As you might guess from some of my recent posts, I’m building out content for my new career advice site for startup sales, marketing, and business development. I want this site to have a personal, just-a-couple-of-professionals-sharing-a-coffee kind of networking vibe, so I’m making guest posts a big part of my content strategy.
There is one school of thought that says one should work hard to recruit existing bloggers with a substantial online presence to write guest posts. After all, these are the folks with massive online followings, who can propel your site to Internet stardom with a mere mention of your site on their blog or Twitter.
Sure, it would be awesome to have Tim Ferriss or Fred Wilson write a guest post for you, but these guys are busy with their own companies/firms and projects. For 99.9% of bloggers, approaching the megastars of blogging isn’t going to be a terribly fruitful path to getting guest posts written. And even if they do write something for you, they’re just not going to be that into you.
Some Nielsen data suggests that there are a little less than 7 million blogs published on blogging websites. This means that there are boatloads of smart people out there who don’t have blogs. Boatloads of smart-as-heck people that you know.
Companies like Quora have recognized this dynamic and have done a great job at providing a way for people who might not blog frequently or at all a venue to easily contribute create great content. There’s no reason you can’t do the same, making your blog a place where really great people with something to say, but maybe not a huge social networking presence, can be heard.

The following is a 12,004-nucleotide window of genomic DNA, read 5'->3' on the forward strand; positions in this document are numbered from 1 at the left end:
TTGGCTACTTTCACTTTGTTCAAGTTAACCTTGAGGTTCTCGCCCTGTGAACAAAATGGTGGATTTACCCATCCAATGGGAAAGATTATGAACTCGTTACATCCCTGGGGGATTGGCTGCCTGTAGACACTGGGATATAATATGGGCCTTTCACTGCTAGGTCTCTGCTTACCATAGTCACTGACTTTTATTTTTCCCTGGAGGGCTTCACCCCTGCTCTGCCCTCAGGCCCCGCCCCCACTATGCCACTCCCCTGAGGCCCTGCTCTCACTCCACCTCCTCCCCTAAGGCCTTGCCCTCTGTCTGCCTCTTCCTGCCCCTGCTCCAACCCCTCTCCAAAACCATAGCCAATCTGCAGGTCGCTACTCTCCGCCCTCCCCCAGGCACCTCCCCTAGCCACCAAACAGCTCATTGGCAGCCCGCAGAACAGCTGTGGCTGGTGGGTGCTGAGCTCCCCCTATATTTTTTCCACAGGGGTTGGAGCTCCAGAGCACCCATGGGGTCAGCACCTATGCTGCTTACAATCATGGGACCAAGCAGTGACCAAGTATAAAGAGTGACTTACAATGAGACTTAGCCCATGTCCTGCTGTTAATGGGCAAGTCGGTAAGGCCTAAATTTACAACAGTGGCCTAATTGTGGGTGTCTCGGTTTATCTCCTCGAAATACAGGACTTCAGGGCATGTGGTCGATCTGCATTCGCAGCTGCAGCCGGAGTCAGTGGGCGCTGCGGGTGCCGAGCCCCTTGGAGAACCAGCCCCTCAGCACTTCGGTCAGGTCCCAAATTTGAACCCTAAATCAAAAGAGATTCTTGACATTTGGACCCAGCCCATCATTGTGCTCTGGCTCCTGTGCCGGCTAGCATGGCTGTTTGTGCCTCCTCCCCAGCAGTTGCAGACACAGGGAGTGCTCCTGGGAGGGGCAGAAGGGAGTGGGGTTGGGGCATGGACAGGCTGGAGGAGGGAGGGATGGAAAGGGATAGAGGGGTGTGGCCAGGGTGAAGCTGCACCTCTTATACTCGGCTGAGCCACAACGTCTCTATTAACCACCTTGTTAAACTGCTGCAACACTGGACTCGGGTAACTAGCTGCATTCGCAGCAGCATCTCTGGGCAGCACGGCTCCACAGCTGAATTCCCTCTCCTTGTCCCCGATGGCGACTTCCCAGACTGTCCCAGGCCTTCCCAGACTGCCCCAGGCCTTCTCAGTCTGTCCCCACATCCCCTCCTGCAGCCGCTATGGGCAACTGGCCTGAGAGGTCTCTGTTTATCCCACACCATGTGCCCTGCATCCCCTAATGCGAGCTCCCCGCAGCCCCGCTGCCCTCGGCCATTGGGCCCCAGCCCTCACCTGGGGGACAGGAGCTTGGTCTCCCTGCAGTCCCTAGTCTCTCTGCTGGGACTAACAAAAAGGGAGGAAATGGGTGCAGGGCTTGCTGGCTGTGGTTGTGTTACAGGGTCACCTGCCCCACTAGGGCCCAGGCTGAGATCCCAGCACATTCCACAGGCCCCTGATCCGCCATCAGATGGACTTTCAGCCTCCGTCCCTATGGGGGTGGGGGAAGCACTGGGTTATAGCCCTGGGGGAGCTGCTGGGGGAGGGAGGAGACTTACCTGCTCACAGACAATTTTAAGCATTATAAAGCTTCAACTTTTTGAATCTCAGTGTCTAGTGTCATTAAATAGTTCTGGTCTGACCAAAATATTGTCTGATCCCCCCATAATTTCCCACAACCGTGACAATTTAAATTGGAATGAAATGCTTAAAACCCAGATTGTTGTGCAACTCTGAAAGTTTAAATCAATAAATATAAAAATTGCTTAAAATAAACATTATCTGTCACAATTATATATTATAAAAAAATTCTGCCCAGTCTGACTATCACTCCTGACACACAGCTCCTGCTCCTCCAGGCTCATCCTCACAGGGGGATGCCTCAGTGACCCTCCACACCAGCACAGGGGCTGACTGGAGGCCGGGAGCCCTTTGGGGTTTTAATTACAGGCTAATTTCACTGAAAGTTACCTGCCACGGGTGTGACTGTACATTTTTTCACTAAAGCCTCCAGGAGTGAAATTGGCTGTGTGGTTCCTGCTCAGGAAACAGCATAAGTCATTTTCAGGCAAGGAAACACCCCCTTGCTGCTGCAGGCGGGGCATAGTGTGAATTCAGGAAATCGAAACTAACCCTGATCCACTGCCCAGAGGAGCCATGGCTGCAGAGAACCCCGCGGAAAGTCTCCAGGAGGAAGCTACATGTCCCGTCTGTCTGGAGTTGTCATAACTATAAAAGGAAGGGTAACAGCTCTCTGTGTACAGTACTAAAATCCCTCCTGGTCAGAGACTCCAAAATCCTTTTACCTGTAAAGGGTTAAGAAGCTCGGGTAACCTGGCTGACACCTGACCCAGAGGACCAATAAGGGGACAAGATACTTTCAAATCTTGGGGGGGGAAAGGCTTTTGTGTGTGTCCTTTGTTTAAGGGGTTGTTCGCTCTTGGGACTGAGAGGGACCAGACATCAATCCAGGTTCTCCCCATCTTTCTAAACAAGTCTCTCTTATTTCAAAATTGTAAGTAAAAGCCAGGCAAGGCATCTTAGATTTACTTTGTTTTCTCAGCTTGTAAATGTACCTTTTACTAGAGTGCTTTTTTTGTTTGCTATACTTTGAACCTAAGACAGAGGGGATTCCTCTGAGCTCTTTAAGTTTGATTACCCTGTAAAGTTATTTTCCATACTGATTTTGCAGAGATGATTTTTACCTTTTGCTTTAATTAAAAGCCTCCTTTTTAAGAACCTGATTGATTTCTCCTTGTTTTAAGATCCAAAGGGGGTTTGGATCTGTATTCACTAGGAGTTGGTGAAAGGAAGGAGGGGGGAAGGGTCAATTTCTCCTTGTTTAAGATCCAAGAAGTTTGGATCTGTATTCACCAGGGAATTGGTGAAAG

If you’re going to move forward with this approach, here’s some guidance based on what I’ve done and learned over the last several months in building out content for my new career advice site for startup sales, marketing, and business development pros, JohnsJobs.me:
- Approach people you respect deeply and ask them to write a post that taps their core areas of expertise and passions.
- Email them 3-5 open-ended questions to seed the post and encourage creativity.
- If they agree to write a post, check in with them periodically (once every week or so) to see how it’s coming along. Use a tool like Boomerang to receive timed reminders to check in with them without clogging up your Inbox or calendar.
- Ask for clarification on their answers if needed, but don’t ask them to copyedit. That’s your job!
- Let them see the finished product before it goes live and give them the opportunity to provide feedback on your copyediting and how you’ve represented them.
- Help drive traffic to their online presence and profiles (if they’re open to it) via guest author tools and plugins like Fancy Author Box.
- Explore other opportunities to collaborate and offer to help them out with a current or future project. They are doing you a huge favor and you should return it!
- Thank them profusely! :)